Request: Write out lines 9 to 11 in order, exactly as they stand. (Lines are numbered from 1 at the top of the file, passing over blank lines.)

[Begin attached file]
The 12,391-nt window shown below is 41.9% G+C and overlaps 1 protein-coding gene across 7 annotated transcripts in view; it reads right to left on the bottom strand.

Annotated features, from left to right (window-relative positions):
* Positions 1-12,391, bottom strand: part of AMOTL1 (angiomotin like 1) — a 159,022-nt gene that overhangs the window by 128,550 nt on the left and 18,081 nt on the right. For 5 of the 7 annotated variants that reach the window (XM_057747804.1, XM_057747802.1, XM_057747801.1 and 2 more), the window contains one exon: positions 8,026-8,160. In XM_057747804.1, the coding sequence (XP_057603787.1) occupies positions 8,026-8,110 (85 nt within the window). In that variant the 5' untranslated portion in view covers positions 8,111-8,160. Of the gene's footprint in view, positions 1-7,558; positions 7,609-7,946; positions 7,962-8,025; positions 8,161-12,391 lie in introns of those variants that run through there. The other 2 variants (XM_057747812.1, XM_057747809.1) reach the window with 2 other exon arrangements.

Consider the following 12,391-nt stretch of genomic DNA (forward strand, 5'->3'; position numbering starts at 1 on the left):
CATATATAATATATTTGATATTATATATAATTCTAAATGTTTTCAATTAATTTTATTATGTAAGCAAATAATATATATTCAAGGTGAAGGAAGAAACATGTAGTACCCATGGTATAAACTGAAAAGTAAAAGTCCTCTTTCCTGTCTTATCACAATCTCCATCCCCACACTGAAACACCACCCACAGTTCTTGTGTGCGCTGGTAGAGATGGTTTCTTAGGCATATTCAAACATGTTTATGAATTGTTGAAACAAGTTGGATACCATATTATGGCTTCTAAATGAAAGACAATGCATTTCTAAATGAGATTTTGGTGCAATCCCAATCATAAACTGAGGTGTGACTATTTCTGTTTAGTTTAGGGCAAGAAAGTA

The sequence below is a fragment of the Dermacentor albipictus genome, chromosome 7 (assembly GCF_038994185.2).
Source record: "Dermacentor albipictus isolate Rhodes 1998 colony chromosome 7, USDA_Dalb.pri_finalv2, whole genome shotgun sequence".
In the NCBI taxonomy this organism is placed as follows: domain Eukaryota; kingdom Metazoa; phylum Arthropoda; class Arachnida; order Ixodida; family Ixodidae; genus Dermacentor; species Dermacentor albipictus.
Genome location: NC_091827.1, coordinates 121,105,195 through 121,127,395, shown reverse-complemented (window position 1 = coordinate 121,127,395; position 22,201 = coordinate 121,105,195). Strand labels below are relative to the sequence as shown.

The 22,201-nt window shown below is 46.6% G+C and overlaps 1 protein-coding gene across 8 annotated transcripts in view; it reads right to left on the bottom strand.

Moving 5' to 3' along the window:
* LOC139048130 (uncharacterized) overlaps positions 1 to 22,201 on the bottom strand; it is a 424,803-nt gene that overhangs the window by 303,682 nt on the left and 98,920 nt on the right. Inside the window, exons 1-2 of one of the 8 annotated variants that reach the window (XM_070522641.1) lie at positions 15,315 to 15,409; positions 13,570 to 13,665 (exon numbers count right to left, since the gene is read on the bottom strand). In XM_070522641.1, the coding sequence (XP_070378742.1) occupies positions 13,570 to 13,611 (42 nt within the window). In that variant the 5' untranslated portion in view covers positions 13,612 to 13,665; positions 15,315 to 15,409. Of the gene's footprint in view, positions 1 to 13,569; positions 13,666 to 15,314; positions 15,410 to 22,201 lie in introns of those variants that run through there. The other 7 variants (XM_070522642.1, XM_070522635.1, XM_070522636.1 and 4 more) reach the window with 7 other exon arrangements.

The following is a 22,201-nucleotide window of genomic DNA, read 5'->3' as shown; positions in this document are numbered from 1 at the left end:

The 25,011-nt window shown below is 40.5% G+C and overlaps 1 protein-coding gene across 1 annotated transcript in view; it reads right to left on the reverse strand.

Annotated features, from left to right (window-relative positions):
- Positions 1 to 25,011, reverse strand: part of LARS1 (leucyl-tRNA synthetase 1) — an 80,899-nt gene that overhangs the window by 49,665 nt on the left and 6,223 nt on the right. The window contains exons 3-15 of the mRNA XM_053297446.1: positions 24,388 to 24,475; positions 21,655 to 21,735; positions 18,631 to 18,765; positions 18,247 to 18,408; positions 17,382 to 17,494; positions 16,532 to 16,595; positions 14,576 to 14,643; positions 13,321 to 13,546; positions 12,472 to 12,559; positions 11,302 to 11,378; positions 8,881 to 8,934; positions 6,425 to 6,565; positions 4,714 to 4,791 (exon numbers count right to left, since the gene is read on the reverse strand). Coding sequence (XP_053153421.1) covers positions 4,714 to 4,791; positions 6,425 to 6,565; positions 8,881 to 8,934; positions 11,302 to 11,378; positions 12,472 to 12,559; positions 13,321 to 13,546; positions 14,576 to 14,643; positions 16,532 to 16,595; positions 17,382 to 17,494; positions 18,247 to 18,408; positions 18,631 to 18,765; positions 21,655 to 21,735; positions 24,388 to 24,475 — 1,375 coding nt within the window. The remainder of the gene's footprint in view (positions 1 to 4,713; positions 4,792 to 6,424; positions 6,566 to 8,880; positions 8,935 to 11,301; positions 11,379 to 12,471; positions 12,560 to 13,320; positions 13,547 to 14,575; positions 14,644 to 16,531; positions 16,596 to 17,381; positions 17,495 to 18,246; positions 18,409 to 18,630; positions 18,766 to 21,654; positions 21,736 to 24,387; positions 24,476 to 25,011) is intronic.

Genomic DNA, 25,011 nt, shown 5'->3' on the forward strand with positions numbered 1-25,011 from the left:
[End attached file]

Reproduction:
Genome location: NC_091827.1, coordinates 121,105,195 through 121,127,395, shown reverse-complemented (window position 1 = coordinate 121,127,395; position 22,201 = coordinate 121,105,195). Strand labels below are relative to the sequence as shown.

The 22,201-nt window shown below is 46.6% G+C and overlaps 1 protein-coding gene across 8 annotated transcripts in view; it reads right to left on the bottom strand.

Moving 5' to 3' along the window: